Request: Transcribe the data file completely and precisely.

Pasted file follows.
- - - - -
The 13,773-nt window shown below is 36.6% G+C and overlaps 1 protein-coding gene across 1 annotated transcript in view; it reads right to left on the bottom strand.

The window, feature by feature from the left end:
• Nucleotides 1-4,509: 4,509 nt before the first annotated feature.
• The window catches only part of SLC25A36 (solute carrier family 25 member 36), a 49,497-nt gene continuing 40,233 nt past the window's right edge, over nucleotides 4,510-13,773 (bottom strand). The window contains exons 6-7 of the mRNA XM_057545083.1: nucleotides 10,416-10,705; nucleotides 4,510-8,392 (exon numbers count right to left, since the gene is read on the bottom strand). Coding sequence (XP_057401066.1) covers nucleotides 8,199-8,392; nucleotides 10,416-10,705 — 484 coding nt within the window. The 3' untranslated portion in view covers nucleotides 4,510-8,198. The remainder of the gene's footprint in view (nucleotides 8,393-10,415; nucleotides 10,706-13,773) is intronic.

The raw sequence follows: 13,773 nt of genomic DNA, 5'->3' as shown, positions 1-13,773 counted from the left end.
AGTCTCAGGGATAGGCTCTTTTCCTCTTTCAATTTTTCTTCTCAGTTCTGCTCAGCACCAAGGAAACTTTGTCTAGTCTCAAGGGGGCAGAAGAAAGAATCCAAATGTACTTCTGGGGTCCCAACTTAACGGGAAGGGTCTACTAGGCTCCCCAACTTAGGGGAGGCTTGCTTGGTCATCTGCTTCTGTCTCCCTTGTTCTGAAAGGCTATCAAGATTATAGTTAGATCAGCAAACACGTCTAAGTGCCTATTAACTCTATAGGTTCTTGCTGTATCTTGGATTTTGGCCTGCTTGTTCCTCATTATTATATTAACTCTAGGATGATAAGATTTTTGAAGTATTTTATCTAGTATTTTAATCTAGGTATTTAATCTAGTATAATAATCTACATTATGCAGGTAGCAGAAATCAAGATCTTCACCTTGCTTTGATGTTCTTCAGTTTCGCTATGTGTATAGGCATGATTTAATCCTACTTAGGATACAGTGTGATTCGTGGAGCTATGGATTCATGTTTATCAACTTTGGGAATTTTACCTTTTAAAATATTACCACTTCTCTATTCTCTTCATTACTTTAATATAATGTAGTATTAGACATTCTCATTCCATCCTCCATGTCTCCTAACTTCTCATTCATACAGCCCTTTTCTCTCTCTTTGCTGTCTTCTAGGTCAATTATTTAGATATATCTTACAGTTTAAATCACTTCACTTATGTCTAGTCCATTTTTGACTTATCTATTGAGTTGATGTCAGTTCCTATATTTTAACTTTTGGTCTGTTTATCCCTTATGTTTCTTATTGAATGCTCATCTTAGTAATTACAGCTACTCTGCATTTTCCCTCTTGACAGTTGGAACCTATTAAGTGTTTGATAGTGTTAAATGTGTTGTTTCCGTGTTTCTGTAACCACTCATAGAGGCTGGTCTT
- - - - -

The 13,773-nt window shown below is 36.6% G+C and overlaps 1 protein-coding gene across 1 annotated transcript in view; it reads right to left on the bottom strand.

The window, feature by feature from the left end:
• Nucleotides 1-4,509: 4,509 nt before the first annotated feature.
• The window catches only part of SLC25A36 (solute carrier family 25 member 36), a 49,497-nt gene continuing 40,233 nt past the window's right edge, over nucleotides 4,510-13,773 (bottom strand). The window contains exons 6-7 of the mRNA XM_057545083.1: nucleotides 10,416-10,705; nucleotides 4,510-8,392 (exon numbers count right to left, since the gene is read on the bottom strand). Coding sequence (XP_057401066.1) covers nucleotides 8,199-8,392; nucleotides 10,416-10,705 — 484 coding nt within the window. The 3' untranslated portion in view covers nucleotides 4,510-8,198. The remainder of the gene's footprint in view (nucleotides 8,393-10,415; nucleotides 10,706-13,773) is intronic.

The raw sequence follows: 13,773 nt of genomic DNA, 5'->3' as shown, positions 1-13,773 counted from the left end.
AGTCTCAGGGATAGGCTCTTTTCCTCTTTCAATTTTTCTTCTCAGTTCTGCTCAGCACCAAGGAAACTTTGTCTAGTCTCAAGGGGGCAGAAGAAAGAATCCAAATGTACTTCTGGGGTCCCAACTTAACGGGAAGGGTCTACTAGGCTCCCCAACTTAGGGGAGGCTTGCTTGGTCATCTGCTTCTGTCTCCCTTGTTCTGAAAGGCTATCAAGATTATAGTTAGATCAGCAAACACGTCTAAGTGCCTATTAACTCTATAGGTTCTTGCTGTATCTTGGATTTTGGCCTGCTTGTTCCTCATTATTATATTAACTCTAGGATGATAAGATTTTTGAAGTATTTTATCTAGTATTTTAATCTAGGTATTTAATCTAGTATAATAATCTACATTATGCAGGTAGCAGAAATCAAGATCTTCACCTTGCTTTGATGTTCTTCAGTTTCGCTATGTGTATAGGCATGATTTAATCCTACTTAGGATACAGTGTGATTCGTGGAGCTATGGATTCATGTTTATCAACTTTGGGAATTTTACCTTTTAAAATATTACCACTTCTCTATTCTCTTCATTACTTTAATATAATGTAGTATTAGACATTCTCATTCCATCCTCCATGTCTCCTAACTTCTCATTCATACAGCCCTTTTCTCTCTCTTTGCTGTCTTCTAGGTCAATTATTTAGATATATCTTACAGTTTAAATCACTTCACTTATGTCTAGTCCATTTTTGACTTATCTATTGAGTTGATGTCAGTTCCTATATTTTAACTTTTGGTCTGTTTATCCCTTATGTTTCTTATTGAATGCTCATCTTAGTAATTACAGCTACTCTGCATTTTCCCTCTTGACAGTTGGAACCTATTAAGTGTTTGATAGTGTTAAATGTGTTGTTTCCGTGTTTCTGTAACCACTCATAGAGGCTGGTCTT